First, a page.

Virtualization

Virtualization can introduce complexities and management challenges. In a virtual environment, virtual machines can be cloned and moved around so easily and often that the impact on the entire environment can be missed, especially in a dynamically changing infrastructure.

Consolidated monitoring and comprehensive awareness of the end-to-end virtual environment is the answer to effective change management in the virtualized environment.

Efficiency

Efficiency was a key driver behind consolidations, but this can seem near impossible for the remaining data centers. But with integrated monitoring that provides end-to-end visibility, data center administrators can troubleshoot issues in seconds instead of hours or days and proactively manage their IT. With the right tools, administrators can provide end-users with high service levels.

Consolidation is part of the new reality for data center administrators. Holistic, integrated monitoring and management of the dynamically changing IT environment will help to refine the new responsibilities of being a shared service, ensure mission-critical applications are optimized and improve visibility into virtualized environments.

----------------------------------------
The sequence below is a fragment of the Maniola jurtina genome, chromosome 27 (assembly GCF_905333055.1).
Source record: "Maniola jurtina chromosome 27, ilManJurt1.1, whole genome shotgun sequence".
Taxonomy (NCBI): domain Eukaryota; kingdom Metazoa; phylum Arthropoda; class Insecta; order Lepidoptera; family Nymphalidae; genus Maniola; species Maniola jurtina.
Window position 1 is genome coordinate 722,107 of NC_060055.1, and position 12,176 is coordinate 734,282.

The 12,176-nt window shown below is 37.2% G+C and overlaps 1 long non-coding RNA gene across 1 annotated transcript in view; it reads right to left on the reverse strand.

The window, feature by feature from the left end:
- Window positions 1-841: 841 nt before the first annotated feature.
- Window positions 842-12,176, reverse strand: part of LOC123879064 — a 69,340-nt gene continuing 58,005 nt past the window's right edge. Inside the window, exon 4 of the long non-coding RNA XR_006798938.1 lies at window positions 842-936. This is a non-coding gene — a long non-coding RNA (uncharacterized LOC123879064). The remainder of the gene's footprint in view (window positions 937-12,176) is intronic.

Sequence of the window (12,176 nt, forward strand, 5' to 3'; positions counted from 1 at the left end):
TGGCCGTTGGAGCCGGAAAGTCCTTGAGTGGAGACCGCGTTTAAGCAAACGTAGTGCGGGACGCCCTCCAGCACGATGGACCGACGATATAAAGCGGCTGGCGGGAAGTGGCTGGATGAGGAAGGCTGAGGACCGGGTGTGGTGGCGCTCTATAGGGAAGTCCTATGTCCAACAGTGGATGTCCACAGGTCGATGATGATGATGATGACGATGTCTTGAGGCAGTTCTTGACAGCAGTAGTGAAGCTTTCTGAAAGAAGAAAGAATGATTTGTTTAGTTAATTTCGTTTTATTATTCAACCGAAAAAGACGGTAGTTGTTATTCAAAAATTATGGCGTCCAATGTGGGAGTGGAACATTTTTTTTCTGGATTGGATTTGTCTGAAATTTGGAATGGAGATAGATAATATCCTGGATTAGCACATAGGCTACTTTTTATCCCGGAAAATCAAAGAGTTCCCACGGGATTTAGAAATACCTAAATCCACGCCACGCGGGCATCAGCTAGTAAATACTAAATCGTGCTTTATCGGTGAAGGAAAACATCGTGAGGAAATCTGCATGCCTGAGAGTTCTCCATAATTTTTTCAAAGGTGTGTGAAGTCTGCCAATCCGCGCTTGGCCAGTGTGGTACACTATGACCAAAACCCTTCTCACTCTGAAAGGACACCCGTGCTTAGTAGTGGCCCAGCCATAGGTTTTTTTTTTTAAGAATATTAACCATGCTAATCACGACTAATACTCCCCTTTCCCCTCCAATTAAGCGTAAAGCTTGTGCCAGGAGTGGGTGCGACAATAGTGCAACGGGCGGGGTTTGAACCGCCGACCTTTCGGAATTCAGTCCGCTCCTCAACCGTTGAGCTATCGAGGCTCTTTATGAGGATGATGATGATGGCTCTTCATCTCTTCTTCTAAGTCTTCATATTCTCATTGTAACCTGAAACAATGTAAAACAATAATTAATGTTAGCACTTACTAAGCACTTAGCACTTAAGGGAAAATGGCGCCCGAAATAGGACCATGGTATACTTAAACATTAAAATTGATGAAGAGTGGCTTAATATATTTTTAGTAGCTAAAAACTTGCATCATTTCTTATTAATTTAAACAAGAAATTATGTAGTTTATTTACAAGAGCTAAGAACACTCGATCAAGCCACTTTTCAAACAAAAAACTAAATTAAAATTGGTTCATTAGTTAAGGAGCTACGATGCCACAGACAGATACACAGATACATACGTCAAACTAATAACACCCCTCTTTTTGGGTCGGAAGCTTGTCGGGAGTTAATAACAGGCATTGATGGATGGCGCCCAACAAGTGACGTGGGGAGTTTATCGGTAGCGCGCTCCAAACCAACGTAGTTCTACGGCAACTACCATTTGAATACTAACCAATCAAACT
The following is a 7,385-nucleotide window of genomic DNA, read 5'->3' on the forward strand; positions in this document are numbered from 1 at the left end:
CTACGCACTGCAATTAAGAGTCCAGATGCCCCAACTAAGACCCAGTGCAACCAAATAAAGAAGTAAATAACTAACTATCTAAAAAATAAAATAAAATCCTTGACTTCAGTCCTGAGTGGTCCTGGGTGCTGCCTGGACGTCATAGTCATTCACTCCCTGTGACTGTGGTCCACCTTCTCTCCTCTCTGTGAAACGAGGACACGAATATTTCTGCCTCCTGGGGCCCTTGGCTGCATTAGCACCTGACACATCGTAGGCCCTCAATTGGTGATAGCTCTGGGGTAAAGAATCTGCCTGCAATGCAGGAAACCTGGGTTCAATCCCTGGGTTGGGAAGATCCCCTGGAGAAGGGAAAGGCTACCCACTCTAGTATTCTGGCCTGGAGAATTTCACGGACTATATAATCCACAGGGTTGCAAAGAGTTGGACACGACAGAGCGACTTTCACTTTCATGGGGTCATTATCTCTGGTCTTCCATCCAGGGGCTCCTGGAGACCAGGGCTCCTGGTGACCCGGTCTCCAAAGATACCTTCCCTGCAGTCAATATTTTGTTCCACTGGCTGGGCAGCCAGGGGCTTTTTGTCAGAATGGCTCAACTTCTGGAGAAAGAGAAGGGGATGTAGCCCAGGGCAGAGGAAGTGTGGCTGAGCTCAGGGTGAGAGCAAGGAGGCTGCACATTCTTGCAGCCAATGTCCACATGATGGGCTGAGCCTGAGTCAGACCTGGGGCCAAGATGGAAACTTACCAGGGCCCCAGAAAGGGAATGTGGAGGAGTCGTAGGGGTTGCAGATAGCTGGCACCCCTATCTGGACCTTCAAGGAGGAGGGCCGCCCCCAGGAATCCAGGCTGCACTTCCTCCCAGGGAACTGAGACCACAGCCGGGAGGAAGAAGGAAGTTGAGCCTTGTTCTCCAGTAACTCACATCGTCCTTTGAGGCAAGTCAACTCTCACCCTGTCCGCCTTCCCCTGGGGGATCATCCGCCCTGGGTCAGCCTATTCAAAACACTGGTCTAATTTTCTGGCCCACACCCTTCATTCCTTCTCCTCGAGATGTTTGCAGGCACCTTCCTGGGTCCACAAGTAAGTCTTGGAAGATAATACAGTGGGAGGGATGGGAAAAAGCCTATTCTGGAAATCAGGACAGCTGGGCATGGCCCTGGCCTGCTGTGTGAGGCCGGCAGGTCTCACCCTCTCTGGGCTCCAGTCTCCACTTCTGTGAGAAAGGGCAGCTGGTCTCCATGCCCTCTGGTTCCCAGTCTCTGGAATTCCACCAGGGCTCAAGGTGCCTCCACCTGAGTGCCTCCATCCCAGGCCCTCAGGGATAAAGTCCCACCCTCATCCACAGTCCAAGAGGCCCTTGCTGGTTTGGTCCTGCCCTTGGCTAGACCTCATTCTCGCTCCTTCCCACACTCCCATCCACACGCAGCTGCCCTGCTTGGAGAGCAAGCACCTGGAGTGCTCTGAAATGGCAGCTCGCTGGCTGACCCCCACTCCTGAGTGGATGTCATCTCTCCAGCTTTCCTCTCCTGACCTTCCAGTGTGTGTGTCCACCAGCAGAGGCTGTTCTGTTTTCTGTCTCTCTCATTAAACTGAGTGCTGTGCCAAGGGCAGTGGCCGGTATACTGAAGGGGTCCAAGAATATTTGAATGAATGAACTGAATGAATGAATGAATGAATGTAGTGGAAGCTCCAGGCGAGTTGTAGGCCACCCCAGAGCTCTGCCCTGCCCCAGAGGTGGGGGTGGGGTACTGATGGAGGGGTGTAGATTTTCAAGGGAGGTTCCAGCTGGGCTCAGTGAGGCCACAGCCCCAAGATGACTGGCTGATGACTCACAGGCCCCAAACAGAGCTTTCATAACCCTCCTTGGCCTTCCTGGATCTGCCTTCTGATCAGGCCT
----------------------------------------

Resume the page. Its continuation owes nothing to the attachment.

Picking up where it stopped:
Find the full article on Signal.

8 Comments
MVP
MVP

Interesting take on this....

While most shops have monitoring implemented, not all shops are fully integrated or have "bought-in" on the practice.

Many shops are plagued by the "I don't want you watching my stuff because I don't want my groups issues to be known" mentality. 

There you will find sabotage to the monitorings teams ability to do work until there is a strong mandate from the top down to do the right thing.

It is a long road to get past that...  I say that because many of the federal shops are even further segregated and siloed due to the nature of what they support.

Consolidation takes many of the issues previously mentioned and increases the impact due to lack of cooperation.

To be successful at consolidation you must have buy-in from all and the ability of the monitoring team to specify certain criteria for the events being pushed up to them so that you can scale effectively.